PCC/ CCOG / FMT

Course Content and Outcome Guide for FMT 101

Course Number:
FMT 101
Course Title:
Refrigeration I
Credit Hours:
2
Lecture Hours:
10
Lecture/Lab Hours:
20
Lab Hours:
0
Special Fee:
$6.00

Course Description

Covers refrigeration principles and different basic cycles which include heat transfer, temperature, and basic physics and gas laws. Lab includes the use of tools and instruments used for charging and evacuation and recovery methods. FMT 101 and APR 131 both cannot be taken for credit. Prerequisites: Placement in MTH 20 or higher; (WR 80 or ESOL 252) and (RD 80 or ESOL 250) or equivalent placement test scores. Audit available.

Addendum to Course Description

This is the first course in a series of three.

Intended Outcomes for the course

Explain types of heat and heat movement, pressure/temperature relation-ships, Celsius and Metric terms, and pressure calculations and terms.
Explain physics used refrigeration, magnetism, work energy, electrical power, and the British Thermal Unit.
 Demonstrate knowledge of the history of how refrigeration was developed and rated, refrigeration process, pressure/temperature relationships,
components, refrigerant characteristics, recovery of refrigerant, and plotting the cycle.
Explain which tools and instruments are used, demonstrate how to use them, and explain the advantages and disadvantages.
Explain the various fasteners used in the industry.
 Demonstrate knowledge of refrigeration tubing, working with tubing, soldering and brazing, and heat sources.  Lab practice working with
tubing, flaring, swaging, soldering, and bending.  Discuss steel and wrought iron pipe, joining pipe, and plastic pipe.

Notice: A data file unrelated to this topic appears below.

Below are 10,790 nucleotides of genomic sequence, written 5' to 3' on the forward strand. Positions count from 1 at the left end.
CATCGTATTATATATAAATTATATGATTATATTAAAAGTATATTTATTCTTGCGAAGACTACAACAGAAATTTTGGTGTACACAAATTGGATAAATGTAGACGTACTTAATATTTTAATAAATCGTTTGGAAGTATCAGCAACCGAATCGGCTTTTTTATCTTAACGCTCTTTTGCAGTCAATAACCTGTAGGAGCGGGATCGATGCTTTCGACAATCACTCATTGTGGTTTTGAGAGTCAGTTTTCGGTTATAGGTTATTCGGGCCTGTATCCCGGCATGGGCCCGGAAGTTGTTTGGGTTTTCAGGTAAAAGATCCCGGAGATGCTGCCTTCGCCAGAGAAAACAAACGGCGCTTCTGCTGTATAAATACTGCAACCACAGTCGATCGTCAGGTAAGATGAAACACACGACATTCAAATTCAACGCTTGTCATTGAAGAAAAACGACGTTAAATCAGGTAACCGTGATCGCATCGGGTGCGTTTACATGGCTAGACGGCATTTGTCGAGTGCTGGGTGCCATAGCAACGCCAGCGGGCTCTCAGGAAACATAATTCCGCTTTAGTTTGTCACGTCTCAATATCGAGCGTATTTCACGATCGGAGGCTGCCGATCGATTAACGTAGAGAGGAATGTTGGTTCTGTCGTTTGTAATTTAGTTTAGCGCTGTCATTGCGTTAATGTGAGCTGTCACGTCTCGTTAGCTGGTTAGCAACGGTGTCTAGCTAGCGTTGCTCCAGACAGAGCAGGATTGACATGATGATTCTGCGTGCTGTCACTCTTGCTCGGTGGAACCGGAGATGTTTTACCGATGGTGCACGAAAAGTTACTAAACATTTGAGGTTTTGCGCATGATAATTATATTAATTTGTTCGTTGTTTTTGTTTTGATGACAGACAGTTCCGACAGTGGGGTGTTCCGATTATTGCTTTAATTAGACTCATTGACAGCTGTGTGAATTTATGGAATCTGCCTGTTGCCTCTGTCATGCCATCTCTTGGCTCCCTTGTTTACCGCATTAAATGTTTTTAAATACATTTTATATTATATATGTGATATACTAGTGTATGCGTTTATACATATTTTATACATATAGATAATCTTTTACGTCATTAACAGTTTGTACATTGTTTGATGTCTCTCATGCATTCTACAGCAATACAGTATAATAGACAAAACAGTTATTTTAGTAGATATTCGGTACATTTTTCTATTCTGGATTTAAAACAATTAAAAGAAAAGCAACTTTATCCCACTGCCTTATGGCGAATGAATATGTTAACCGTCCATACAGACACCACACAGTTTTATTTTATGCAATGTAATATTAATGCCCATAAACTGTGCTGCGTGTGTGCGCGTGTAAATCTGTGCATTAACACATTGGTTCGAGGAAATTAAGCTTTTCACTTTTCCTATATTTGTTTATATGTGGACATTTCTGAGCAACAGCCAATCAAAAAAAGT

Explain purpose of system evacuation, theory involved, and measuring vacuum.  Discuss vacuum pumps, deep vacuum, multiple evacuation, leak
detection, and refrigerant recovery.  Discuss moisture, procedures, Schrader valves, and gauge hoses.  Discuss system valves and use of dry nitrogen.
 Discuss various ways of charging a system.
 Demonstrate the ways and needs of instrument calibration.
 Discuss the various dangers pertaining to the refrigeration industry.
 

Course Activities and Design

Class activities are comprised of lecture, discussion, and teaching aids.  Laboratory activities include use of tools, instruments, and training units.  Students required to work on training units and to guild soldering project.  Safety in the workplace will be stressed.

Outcome Assessment Strategies

Procedures will be discussed at the first class session and the instructor's grading policy will be referenced on the class syllabus.  Assessment will be based on attendance, weekly quizzes, and the final examination.
 

Course Content (Themes, Concepts, Issues and Skills)

  1. Explain types of heat and heat movement, pressure/temperature relationships, Celsius and Metric terms, and pressure calculations and terms.
  2. Explain physics used refrigeration, magnetism, work energy, electrical power, and the British Thermal Unit.
  3. Demonstrate knowledge of the history of how refrigeration was developed and rated, refrigeration process, pressure/temperature relationships, components, refrigerant characteristics, recovery of refrigerant, and plotting the cycle.
  4. Explain which tools and instruments are used, demonstrate how to use them, and explain the advantages and disadvantages.
  5. Explain the various fasteners used in the industry.
  6. Demonstrate knowledge of refrigeration tubing, working with tubing, soldering and brazing, and heat sources.  Lab practice working with tubing, flaring, swaging, soldering, and bending.  Discuss steel and wrought iron pipe, joining pipe, and plastic pipe.
  7. Explain purpose of system evacuation, theory involved, and measuring vacuum.  Discuss vacuum pumps, deep vacuum, multiple evacuation, leak detection, and refrigerant recovery.  Discuss moisture, procedures, Schrader valves, and gauge hoses.  Discuss system valves and use of dry nitrogen.
  8. Discuss various ways of charging a system.
  9. Demonstrate the ways and needs of instrument calibration.
  10. Discuss the various dangers pertaining to the refrigeration industry.